Brain Activity Mapping from MEG Data via a Hierarchical Bayesian Algorithm with Automatic Depth Weighting
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A recently proposed iterated alternating sequential (IAS) MEG inverse solver algorithm, based on the coupling of a hierarchical Bayesian model with computationally efficient Krylov subspace linear solver, has been shown to perform well for both superficial and deep brain sources. However, a systematic study of its ability to correctly identify active brain regions is still missing. We propose novel statistical protocols to quantify the performance of MEG inverse solvers, focusing in particular on how their accuracy and precision at identifying active brain regions. We use these protocols for a systematic study of the performance of the IAS MEG inverse solver, comparing it with three standard inversion methods, wMNE, dSPM, and sLORETA. To avoid the bias of anecdotal tests towards a particular algorithm, the proposed protocols are Monte Carlo sampling based, generating an ensemble of activity patches in each brain region identified in a given atlas. The performance in correctly identifying the active areas is measured by how much, on average, the reconstructed activity is concentrated in the brain region of the simulated active patch. The analysis is based on Bayes factors, interpreting the estimated current activity as data for testing the hypothesis that the active brain region is correctly identified, versus the hypothesis of any erroneous attribution. The methodology allows the presence of a single or several simultaneous activity regions, without assuming that the number of active regions is known. The testing protocols suggest that the IAS solver performs well with both with cortical and subcortical activity estimation.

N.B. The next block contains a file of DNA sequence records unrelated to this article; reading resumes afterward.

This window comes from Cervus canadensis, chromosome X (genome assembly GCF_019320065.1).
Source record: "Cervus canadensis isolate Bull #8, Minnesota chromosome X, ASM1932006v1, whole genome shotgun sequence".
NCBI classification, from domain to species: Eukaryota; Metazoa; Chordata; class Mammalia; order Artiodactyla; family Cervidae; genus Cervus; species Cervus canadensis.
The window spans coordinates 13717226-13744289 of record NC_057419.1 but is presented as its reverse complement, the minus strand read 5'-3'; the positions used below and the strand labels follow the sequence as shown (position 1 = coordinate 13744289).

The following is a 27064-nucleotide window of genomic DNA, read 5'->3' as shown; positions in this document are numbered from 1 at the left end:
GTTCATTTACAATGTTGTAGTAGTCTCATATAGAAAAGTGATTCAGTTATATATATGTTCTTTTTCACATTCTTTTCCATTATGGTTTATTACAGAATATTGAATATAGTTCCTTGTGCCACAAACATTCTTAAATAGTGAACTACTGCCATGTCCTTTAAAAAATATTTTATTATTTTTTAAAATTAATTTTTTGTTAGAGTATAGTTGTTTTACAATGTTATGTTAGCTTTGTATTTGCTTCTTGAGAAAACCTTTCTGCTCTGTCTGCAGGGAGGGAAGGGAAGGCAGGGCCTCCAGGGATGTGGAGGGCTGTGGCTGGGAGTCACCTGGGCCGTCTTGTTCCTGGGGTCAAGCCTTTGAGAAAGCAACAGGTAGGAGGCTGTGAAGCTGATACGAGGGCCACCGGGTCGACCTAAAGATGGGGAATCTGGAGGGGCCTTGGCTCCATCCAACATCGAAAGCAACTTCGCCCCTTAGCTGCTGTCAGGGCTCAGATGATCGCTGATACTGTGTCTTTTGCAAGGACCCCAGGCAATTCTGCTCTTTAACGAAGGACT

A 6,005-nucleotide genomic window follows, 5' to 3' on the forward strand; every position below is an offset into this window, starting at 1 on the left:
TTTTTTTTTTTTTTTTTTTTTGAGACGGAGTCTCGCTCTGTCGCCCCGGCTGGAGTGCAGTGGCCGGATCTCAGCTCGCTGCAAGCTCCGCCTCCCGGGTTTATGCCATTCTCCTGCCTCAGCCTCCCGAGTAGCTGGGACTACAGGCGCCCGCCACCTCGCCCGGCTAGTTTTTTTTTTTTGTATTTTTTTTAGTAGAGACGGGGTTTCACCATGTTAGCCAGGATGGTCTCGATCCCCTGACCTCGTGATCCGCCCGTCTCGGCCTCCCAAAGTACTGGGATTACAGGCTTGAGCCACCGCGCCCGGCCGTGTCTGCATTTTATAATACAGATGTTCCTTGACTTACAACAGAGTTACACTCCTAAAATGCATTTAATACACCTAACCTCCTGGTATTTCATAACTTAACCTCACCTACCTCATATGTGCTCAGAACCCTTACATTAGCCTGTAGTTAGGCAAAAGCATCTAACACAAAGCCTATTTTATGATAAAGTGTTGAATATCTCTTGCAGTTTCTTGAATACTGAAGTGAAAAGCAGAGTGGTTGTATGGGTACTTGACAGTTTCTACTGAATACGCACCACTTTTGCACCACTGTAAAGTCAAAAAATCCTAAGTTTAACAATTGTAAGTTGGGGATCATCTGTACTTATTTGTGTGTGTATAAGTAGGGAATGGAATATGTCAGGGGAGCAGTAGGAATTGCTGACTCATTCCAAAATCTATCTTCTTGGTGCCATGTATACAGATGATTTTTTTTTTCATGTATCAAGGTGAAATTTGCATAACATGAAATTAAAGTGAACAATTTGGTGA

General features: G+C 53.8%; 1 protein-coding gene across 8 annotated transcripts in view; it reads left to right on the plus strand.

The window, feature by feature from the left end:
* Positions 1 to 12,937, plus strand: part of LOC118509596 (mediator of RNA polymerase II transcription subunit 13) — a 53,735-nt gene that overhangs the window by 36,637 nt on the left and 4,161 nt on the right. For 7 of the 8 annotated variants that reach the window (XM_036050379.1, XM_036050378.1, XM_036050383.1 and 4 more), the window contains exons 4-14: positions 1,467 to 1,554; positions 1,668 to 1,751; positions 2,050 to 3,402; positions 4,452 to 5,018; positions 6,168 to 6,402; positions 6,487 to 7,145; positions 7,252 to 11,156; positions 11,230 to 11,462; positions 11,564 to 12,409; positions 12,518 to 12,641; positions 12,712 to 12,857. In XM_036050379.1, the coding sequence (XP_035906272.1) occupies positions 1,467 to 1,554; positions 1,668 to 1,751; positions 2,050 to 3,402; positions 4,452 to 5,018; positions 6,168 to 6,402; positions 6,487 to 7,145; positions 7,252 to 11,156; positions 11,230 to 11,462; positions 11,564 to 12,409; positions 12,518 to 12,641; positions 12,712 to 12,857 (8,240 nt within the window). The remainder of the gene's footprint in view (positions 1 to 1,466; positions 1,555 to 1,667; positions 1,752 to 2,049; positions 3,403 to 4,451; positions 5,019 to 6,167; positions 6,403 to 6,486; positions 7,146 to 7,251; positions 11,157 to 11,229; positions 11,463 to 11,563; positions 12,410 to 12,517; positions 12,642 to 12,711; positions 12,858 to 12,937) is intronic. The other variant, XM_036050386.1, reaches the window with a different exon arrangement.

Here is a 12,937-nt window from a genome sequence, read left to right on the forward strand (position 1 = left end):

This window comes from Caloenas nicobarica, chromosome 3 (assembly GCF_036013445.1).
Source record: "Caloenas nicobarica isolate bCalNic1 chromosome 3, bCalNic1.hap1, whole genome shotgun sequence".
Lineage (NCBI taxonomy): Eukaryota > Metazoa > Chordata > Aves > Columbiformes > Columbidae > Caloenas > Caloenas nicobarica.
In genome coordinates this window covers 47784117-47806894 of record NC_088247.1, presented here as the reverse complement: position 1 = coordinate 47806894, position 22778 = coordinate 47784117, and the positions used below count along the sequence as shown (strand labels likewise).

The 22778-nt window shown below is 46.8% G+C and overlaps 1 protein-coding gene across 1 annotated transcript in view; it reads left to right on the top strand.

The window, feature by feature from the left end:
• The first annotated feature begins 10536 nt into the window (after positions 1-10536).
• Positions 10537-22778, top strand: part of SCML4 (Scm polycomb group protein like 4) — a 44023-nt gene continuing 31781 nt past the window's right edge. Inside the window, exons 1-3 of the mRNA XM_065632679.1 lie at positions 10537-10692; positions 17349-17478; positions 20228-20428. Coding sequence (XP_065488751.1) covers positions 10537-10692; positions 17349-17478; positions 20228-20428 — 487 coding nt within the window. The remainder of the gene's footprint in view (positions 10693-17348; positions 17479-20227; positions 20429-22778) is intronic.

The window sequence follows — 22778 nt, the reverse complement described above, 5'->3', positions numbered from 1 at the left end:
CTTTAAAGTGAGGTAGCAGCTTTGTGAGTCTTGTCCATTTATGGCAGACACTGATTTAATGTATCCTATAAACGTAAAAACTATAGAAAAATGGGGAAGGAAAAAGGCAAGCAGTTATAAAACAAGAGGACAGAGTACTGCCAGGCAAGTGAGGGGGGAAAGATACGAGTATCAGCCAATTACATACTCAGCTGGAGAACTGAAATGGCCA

KeywordsMEG inverse problem Activity map Brain region Bayes factor Deep sources
This work was completed during the visit of DC and ES at University of Rome “La Sapienza” (Visiting Researcher/Professor Grant 2015). The hospitality of the host university is kindly acknowledged. The work of ES was partly supported by NSF, Grant DMS-1312424. The work of DC was partially supported by grants from the Simons Foundation (#305322 and # 246665) and by NSF, Grant DMS-1522334.
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